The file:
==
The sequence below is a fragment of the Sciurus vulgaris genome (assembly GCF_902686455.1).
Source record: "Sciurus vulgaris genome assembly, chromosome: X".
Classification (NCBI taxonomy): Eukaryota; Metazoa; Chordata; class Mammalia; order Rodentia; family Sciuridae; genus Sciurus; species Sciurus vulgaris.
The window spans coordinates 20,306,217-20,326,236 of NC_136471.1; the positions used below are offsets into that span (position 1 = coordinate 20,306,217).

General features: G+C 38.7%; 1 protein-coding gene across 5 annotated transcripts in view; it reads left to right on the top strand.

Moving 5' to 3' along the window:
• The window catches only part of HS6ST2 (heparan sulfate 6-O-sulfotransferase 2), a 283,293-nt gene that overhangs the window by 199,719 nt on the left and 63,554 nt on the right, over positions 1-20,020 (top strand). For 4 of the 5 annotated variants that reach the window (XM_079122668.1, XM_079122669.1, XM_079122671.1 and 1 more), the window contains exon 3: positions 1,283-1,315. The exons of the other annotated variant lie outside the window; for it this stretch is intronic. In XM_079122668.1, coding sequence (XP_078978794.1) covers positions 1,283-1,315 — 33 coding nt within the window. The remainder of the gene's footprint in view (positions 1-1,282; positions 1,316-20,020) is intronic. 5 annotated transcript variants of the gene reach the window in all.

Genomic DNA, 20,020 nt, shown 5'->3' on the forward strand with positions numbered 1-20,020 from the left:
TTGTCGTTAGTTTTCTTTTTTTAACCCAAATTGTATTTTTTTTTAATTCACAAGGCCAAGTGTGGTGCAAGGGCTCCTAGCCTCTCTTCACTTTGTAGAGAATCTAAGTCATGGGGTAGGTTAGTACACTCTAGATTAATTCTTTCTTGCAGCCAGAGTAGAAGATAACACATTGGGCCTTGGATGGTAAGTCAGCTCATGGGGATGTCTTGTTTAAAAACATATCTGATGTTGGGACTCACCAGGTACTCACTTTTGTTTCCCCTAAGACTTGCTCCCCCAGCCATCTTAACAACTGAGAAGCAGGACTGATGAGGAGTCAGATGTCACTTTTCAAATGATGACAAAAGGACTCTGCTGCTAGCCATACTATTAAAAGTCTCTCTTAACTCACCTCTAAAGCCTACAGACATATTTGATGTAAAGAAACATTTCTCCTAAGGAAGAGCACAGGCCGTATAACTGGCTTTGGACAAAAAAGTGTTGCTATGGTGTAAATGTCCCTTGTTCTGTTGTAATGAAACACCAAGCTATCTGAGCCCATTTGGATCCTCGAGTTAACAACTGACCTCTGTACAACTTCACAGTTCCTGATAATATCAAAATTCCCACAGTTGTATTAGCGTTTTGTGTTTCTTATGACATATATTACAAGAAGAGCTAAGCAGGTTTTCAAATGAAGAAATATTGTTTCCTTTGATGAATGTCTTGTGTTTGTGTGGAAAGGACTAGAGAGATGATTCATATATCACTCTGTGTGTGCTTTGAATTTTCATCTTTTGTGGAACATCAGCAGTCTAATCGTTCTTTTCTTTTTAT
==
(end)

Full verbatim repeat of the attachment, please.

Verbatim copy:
The sequence below is a fragment of the Sciurus vulgaris genome (assembly GCF_902686455.1).
Source record: "Sciurus vulgaris genome assembly, chromosome: X".
Classification (NCBI taxonomy): Eukaryota; Metazoa; Chordata; class Mammalia; order Rodentia; family Sciuridae; genus Sciurus; species Sciurus vulgaris.
The window spans coordinates 20,306,217-20,326,236 of NC_136471.1; the positions used below are offsets into that span (position 1 = coordinate 20,306,217).

General features: G+C 38.7%; 1 protein-coding gene across 5 annotated transcripts in view; it reads left to right on the top strand.

Moving 5' to 3' along the window:
• The window catches only part of HS6ST2 (heparan sulfate 6-O-sulfotransferase 2), a 283,293-nt gene that overhangs the window by 199,719 nt on the left and 63,554 nt on the right, over positions 1-20,020 (top strand). For 4 of the 5 annotated variants that reach the window (XM_079122668.1, XM_079122669.1, XM_079122671.1 and 1 more), the window contains exon 3: positions 1,283-1,315. The exons of the other annotated variant lie outside the window; for it this stretch is intronic. In XM_079122668.1, coding sequence (XP_078978794.1) covers positions 1,283-1,315 — 33 coding nt within the window. The remainder of the gene's footprint in view (positions 1-1,282; positions 1,316-20,020) is intronic. 5 annotated transcript variants of the gene reach the window in all.

Genomic DNA, 20,020 nt, shown 5'->3' on the forward strand with positions numbered 1-20,020 from the left:
TTGTCGTTAGTTTTCTTTTTTTAACCCAAATTGTATTTTTTTTTAATTCACAAGGCCAAGTGTGGTGCAAGGGCTCCTAGCCTCTCTTCACTTTGTAGAGAATCTAAGTCATGGGGTAGGTTAGTACACTCTAGATTAATTCTTTCTTGCAGCCAGAGTAGAAGATAACACATTGGGCCTTGGATGGTAAGTCAGCTCATGGGGATGTCTTGTTTAAAAACATATCTGATGTTGGGACTCACCAGGTACTCACTTTTGTTTCCCCTAAGACTTGCTCCCCCAGCCATCTTAACAACTGAGAAGCAGGACTGATGAGGAGTCAGATGTCACTTTTCAAATGATGACAAAAGGACTCTGCTGCTAGCCATACTATTAAAAGTCTCTCTTAACTCACCTCTAAAGCCTACAGACATATTTGATGTAAAGAAACATTTCTCCTAAGGAAGAGCACAGGCCGTATAACTGGCTTTGGACAAAAAAGTGTTGCTATGGTGTAAATGTCCCTTGTTCTGTTGTAATGAAACACCAAGCTATCTGAGCCCATTTGGATCCTCGAGTTAACAACTGACCTCTGTACAACTTCACAGTTCCTGATAATATCAAAATTCCCACAGTTGTATTAGCGTTTTGTGTTTCTTATGACATATATTACAAGAAGAGCTAAGCAGGTTTTCAAATGAAGAAATATTGTTTCCTTTGATGAATGTCTTGTGTTTGTGTGGAAAGGACTAGAGAGATGATTCATATATCACTCTGTGTGTGCTTTGAATTTTCATCTTTTGTGGAACATCAGCAGTCTAATCGTTCTTTTCTTTTTAT